At the center of the buzzing, you might find Amelia Swinton, Lettuce Link Education Coordinator, who describes her job as “the meeting ground of two different education programs.” There’s gardening education through Lettuce Link, combined with nutrition education through Apple Corps. In the fall and winter, she partners with an Apple Corps AmeriCorps member to teach weekly indoor nutrition-education lessons at Concord. Then during the growing season, classes move outdoors for hands-on gardening at Marra Farm, where kids get to “Adopt-a-Plot” that they plant, nurture and harvest themselves. Best of all, they get to bring the veggies home for their families to enjoy.

Nate Moxley, Lettuce Link Program Manager, says it’s “a collective approach. We’re working together to achieve common goals around food justice, access and education. Almost everything that we do comes back to that.”


Engaging families 
Since 1998, Solid Ground’s involvement as one of several stewarding organizations at Marra Farm has greatly increased access to healthy nutritious food in South Park, and one of the most effective conduits for this has been Concord students themselves. When Solid Ground launched the Apple Corps program in 2007 to do nutrition and fitness education in schools and nonprofits, Concord became a natural partner.

In addition to classroom lessons, there are afterschool events designed not only to engage families, but also to encourage self-determination where healthy food choices are concerned. Annual “Market Night” celebrations are one such event, combining health and nutrition information and activities with cultural sharing presentations, and an open-air market where each kid is empowered to choose from and “purchase” a variety of fresh produce.


Rained out from the outdoor classroom,
Joanne cooks up some fresh
produce grown at Marra Farm.
At Concord’s recent Market Night, Amelia introduced us to Joanne – a 4th grader and very enthusiastic budding gardener – who has brought her family to the Farm on several occasions. Joanne tells us, “I like Marra Farm because they garden, and also they let other kids do it.” Her favorite veggie to grow is “peas. They’re actually a little hard; you have to use sticks so they can climb, and you need to water them and weed them every single time.”

Joanne definitely thinks it’s better to grow your own food rather than buy it in a grocery store because, “It’s more nutritious, because you’re proud of yourself, and you think it’s very good!” She says someday, “I’m going to go and make my own garden in the back of my house.” For now, she and her parents are happy to live so close to Marra Farm.

Another way families get involved is through student-led Community Kitchens, known at Concord as “4th Grade Cooks.” Amelia says, “The logic behind 4th Grade Cooks is that the best way to learn something is to teach it – and kids should be the nutrition teachers for their families. Kids are a great ‘carrot’ to get their whole family involved, and then it becomes a night where kids are in the lead in cooking healthy food – the end result being a fun, positive space where everybody eats a healthy, free dinner. And what family doesn’t want to come cook with their cute kid?”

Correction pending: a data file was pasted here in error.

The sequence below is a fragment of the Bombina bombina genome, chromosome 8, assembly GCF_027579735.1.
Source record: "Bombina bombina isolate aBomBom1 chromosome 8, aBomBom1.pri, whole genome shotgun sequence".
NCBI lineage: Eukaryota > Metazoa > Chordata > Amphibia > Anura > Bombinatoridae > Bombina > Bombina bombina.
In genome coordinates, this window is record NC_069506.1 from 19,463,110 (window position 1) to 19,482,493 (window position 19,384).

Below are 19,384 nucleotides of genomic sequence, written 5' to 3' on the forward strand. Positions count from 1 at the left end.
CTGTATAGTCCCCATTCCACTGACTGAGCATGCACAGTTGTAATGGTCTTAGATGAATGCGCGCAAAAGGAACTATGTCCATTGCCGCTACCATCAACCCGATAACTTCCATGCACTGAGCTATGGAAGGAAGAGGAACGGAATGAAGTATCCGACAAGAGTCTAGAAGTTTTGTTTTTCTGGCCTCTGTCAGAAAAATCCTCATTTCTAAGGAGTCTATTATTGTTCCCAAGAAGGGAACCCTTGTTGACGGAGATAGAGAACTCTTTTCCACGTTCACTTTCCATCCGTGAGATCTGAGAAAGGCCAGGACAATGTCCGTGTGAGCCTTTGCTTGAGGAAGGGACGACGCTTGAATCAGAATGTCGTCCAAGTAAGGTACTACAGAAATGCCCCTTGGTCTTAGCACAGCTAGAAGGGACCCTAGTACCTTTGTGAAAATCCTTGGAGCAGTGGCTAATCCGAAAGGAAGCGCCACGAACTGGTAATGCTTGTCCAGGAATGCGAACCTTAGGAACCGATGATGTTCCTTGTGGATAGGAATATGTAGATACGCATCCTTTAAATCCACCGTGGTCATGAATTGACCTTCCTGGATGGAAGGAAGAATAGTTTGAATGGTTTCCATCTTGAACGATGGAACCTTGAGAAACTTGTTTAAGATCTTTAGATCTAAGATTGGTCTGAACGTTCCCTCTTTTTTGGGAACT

Amelia Swinton helps Concord International 5th graders tell the difference between weeds and edible plants. (Photo by Brad Fenstermacher)
Honoring community strengths
In South Park, 30% of residents speak Spanish, and Latino students make up the largest ethnic group (over 61%) at Concord. As an international school, the dual-language immersion program strives for all students to become bilingual/biliterate in English and Spanish. While Amelia is fluent in Spanish, she says she hopes that Solid Ground’s work in South Park will become “more community based and build leadership amongst folks from the neighborhoods where we’re working. As a white educator not from the community, this feels especially important to me.”

One way Amelia connects the community to gardening and nutrition education efforts is to invite parents and teachers to guest-teach classes in their areas of expertise. Recently, one student’s mom gave his class a tour of the Marra Farm Chicken Co-op that she helped to create. “To encourage families to share some of their knowledge is a really powerful way of switching out those roles of who has knowledge, and who’s the giver of knowledge, and who’s the receiver of knowledge.”

But she adds, “I think the most important kernels of my work at Marra Farm are getting kids to bond with nature and healthy eating – and doing so in a way that acknowledges how agriculture and farming have been felt really disproportionately by different communities. Particularly in the Latino community, there’s been a lot of suffering through agriculture. There is also a huge amount of knowledge and pride. I hope the program continues to grow in a way that acknowledges people’s different experiences, while leading with the really beautiful and important things that happen when people love on their environment, feed their bodies well, and treat animals with respect.”